[concurrency-interest] draft Carrier API
chris.hegarty at oracle.com
Tue Mar 10 06:45:25 EDT 2020
Thanks Doug, all sounds good to me.
> On 10 Mar 2020, at 10:41, Doug Lea <dl at cs.oswego.edu> wrote:
> On 3/9/20 10:49 AM, Chris Hegarty via Concurrency-interest wrote:
>> 1) closeExceptionally - what effect will the passed `cause` Throwable
>> have on other methods, say, like receive? Will the passed `cause` be
>> the cause of the ClosedException ( thrown from a thread blocked in
>> receive )?
> Yes. To be clearer, method getCloseException should be renamed
> getCloseCause (returning null if non-exceptional).
>> I assume the `onClose` CF will receive this cause too?
> The CF holds "this" so can be accessed.
>> 2) ClosedException is an IllegalStateException - Ok. If the OnInterrupt
>> policy is `CLOSE`, then a thread already blocked in a receive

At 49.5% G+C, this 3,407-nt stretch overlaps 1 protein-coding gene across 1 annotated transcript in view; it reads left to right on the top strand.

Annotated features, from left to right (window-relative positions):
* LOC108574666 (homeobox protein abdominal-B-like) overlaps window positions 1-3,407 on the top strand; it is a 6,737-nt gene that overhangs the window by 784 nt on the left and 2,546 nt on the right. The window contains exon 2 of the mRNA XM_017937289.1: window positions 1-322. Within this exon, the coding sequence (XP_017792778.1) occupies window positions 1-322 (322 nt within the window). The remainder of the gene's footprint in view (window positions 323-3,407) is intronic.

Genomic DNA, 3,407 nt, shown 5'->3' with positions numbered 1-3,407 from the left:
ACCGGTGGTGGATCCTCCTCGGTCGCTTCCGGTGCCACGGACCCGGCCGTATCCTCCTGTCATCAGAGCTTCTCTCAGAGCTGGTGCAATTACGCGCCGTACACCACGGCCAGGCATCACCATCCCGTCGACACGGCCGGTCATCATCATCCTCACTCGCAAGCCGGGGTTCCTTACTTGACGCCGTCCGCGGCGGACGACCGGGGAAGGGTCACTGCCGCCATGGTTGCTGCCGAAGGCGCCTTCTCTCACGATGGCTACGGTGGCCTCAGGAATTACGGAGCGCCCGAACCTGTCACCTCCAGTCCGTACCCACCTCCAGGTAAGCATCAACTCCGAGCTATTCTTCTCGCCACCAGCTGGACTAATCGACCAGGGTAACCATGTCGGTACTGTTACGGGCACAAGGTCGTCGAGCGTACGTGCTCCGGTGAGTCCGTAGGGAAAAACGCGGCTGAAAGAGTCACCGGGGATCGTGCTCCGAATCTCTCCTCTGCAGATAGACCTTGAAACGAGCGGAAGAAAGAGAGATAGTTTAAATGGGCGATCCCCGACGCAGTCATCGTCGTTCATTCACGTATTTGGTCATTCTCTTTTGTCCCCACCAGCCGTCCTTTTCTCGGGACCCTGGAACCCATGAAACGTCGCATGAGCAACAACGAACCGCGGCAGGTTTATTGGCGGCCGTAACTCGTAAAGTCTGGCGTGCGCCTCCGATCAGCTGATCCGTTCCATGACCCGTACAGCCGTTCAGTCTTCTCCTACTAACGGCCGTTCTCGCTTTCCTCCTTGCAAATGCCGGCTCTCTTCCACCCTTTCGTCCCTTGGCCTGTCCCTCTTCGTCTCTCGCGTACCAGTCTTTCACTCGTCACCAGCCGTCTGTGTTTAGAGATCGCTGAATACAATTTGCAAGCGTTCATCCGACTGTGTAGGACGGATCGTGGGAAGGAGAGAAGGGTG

>> invocation will throw ClosedException - same as it would if the
>> carrier was already closed before the receive invocation. Receiving
>> an IllegalStateException for an interrupt seems a little odd to me
>> for this case (but maybe that is ok). Given this, then it is not
>> possible to discern the difference between a carrier that was closed
>> prior to receive or if receive was interrupted. Hmm... maybe this is
>> the point - consistent behavior in the face of async-close?
>> now I ask myself will async-close result in ClosedException, or
>> interrupt of waiters?
> Abrupt closes always interrupt blocked threads, and even under "IGNORE"
> policy will cause them to throw ClosedException. (This is one of several
> reasons for policy-based interrupt handling.)
>> 3) Should all carriers be, in effect, closeable? What would be the
>> affect of Carrier.discardingCarrier().close(). Should this carrier be
>> effectively uncloseable, so there could be a singleton instance?
> Not sure. It's analogous to the ForkJoinPool.commonPool, that just
> ignores shutdown, in explicit violation of ExecutorService spec. Which
> no one complains about. The same could be done here. I suppose that the
> spec for close could be phrased in a way that allows "permanent"
> entities to ignore close.
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